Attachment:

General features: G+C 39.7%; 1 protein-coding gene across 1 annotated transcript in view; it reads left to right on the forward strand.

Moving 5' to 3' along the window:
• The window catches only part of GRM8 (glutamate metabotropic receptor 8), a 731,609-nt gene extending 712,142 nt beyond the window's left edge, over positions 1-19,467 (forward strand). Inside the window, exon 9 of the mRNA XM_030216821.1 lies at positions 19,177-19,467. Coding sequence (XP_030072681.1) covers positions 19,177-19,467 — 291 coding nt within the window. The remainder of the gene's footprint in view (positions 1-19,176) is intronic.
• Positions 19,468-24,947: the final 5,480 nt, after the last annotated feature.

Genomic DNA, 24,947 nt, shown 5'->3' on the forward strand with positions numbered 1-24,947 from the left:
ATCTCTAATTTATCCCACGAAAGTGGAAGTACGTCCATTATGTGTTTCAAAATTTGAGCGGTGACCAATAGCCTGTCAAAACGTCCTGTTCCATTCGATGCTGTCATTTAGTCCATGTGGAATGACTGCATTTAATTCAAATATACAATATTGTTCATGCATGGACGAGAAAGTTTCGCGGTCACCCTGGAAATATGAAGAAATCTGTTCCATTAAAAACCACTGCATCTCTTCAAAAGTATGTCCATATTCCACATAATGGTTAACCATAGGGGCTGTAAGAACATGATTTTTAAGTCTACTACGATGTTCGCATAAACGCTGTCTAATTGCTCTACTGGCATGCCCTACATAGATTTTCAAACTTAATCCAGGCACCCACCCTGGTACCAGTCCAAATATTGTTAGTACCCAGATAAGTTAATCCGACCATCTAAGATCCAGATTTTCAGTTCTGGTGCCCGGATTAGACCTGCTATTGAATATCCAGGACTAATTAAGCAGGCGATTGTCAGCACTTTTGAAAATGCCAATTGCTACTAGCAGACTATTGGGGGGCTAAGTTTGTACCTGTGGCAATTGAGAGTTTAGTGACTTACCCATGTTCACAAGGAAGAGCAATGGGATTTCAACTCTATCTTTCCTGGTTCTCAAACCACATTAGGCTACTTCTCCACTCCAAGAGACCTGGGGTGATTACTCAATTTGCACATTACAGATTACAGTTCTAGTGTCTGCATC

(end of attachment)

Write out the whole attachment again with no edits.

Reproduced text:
General features: G+C 39.7%; 1 protein-coding gene across 1 annotated transcript in view; it reads left to right on the forward strand.

Moving 5' to 3' along the window:
• The window catches only part of GRM8 (glutamate metabotropic receptor 8), a 731,609-nt gene extending 712,142 nt beyond the window's left edge, over positions 1-19,467 (forward strand). Inside the window, exon 9 of the mRNA XM_030216821.1 lies at positions 19,177-19,467. Coding sequence (XP_030072681.1) covers positions 19,177-19,467 — 291 coding nt within the window. The remainder of the gene's footprint in view (positions 1-19,176) is intronic.
• Positions 19,468-24,947: the final 5,480 nt, after the last annotated feature.

Genomic DNA, 24,947 nt, shown 5'->3' on the forward strand with positions numbered 1-24,947 from the left:
ATCTCTAATTTATCCCACGAAAGTGGAAGTACGTCCATTATGTGTTTCAAAATTTGAGCGGTGACCAATAGCCTGTCAAAACGTCCTGTTCCATTCGATGCTGTCATTTAGTCCATGTGGAATGACTGCATTTAATTCAAATATACAATATTGTTCATGCATGGACGAGAAAGTTTCGCGGTCACCCTGGAAATATGAAGAAATCTGTTCCATTAAAAACCACTGCATCTCTTCAAAAGTATGTCCATATTCCACATAATGGTTAACCATAGGGGCTGTAAGAACATGATTTTTAAGTCTACTACGATGTTCGCATAAACGCTGTCTAATTGCTCTACTGGCATGCCCTACATAGATTTTCAAACTTAATCCAGGCACCCACCCTGGTACCAGTCCAAATATTGTTAGTACCCAGATAAGTTAATCCGACCATCTAAGATCCAGATTTTCAGTTCTGGTGCCCGGATTAGACCTGCTATTGAATATCCAGGACTAATTAAGCAGGCGATTGTCAGCACTTTTGAAAATGCCAATTGCTACTAGCAGACTATTGGGGGGCTAAGTTTGTACCTGTGGCAATTGAGAGTTTAGTGACTTACCCATGTTCACAAGGAAGAGCAATGGGATTTCAACTCTATCTTTCCTGGTTCTCAAACCACATTAGGCTACTTCTCCACTCCAAGAGACCTGGGGTGATTACTCAATTTGCACATTACAGATTACAGTTCTAGTGTCTGCATC